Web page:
The NHS will fund 8 sessions of laser hair removal (or electrolysis) this is woefully inadequate in many cases and if the person cannot afford treatments (low income or unemployed) then the facial hair will regrow. This can make it extremely difficult for a trans woman to gain work/hold down a job (despite the EA2010 regarding employment non-discrimination). In many cases an additional 4 to 8 hours treatment would totally eliminate facial hair – and hence NHS money would not have been wasted.

The NHS will not under any circumstances fund hair transplants for transgender women – leaving them at risk of devastating humiliation should an accident occur or if somebody decided to play a “prank” and remove it.

The NHS will not under any circumstance fund facial feminisation surgery. This is as vital to many trans women as GRS. Oestrogen therapy will not reverse the effect of the radical facial masculinisation during a male puberty to any great extent (or reduce the size of hands or feet) which leaves trans women at far greater risk of transphobic hate crime – with the destructive loss of self-confidence which can lead to depression, anxiety attacks, suicide ideation or self-harming.

Whilst it is extremely important not to deny any of the existing NHS treatments that are freely available to transgender men, it is nevertheless vitally important that transgender women have equal access to surgeries which are vital to them and to how that can help them secure employment and assist in a good assimilation back into society.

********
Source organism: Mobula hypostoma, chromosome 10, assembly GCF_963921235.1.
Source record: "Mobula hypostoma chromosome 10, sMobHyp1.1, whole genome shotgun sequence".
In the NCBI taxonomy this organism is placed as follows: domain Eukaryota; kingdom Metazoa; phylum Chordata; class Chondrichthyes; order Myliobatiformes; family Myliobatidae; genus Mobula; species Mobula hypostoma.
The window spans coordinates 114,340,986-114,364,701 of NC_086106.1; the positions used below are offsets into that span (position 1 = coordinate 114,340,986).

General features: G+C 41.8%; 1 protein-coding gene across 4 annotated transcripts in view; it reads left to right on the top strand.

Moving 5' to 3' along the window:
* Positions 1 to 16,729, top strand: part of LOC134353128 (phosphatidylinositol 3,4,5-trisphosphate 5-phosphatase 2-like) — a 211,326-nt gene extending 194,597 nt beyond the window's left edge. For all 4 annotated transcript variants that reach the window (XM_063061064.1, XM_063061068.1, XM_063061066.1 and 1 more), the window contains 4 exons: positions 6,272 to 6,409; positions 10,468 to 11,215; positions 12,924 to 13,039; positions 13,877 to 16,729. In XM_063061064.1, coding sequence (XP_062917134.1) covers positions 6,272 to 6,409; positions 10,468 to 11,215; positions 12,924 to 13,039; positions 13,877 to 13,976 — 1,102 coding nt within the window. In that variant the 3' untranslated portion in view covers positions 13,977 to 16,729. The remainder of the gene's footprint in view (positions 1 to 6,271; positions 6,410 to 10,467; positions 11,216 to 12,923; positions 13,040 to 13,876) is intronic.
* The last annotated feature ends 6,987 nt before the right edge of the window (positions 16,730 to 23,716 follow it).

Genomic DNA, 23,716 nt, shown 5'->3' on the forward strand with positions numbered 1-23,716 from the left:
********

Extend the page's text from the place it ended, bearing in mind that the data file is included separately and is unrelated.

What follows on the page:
In a survey which I did a short while back and which I have tried in vain to bring to the attention of Dr. John Dean (who has promised me appointments on two occasions now, but failed to deliver on either) it became absolutely clear that about half of all respondents to the survey felt it was as (if not more) important to allow transgender women to have access to Facial Feminisation Surgery (FFS) as the Gender Reassignment Surgery.

If you think about that, it actually might relieve a lot of the immediate pressure on the chronic waiting list length for GRS as many patients could be switch over to FFS surgeons hence relieving the pressure on the GRS surgeons.

If Mr. Huxtor would like to contact me about this, he can do so via the contact form on my website,

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4 Replies to “Inequalities in Gender Identity Services.”

  1. Whilst I fully agree with your thoughts on FFS, sadly there are no competent Facial feminisation surgeons working within the NHS in the UK, and only one truly recognised one (Mr Musgrove) working in the private healthcare field,

  2. The NHS farm out GRS to private surgeons, so there is a precedent already set for that. Alternatively they might find it cheaper to outsource to Thailand or Mexico – whilst training up surgeons here in the UK to do it – afterall, it is probably less difficult that GRS surgery and also any surgeons trained up could use the acquired new skills in other work. GRS is highly specialised afterall – and the skills acquired cannot be used in a broader sense.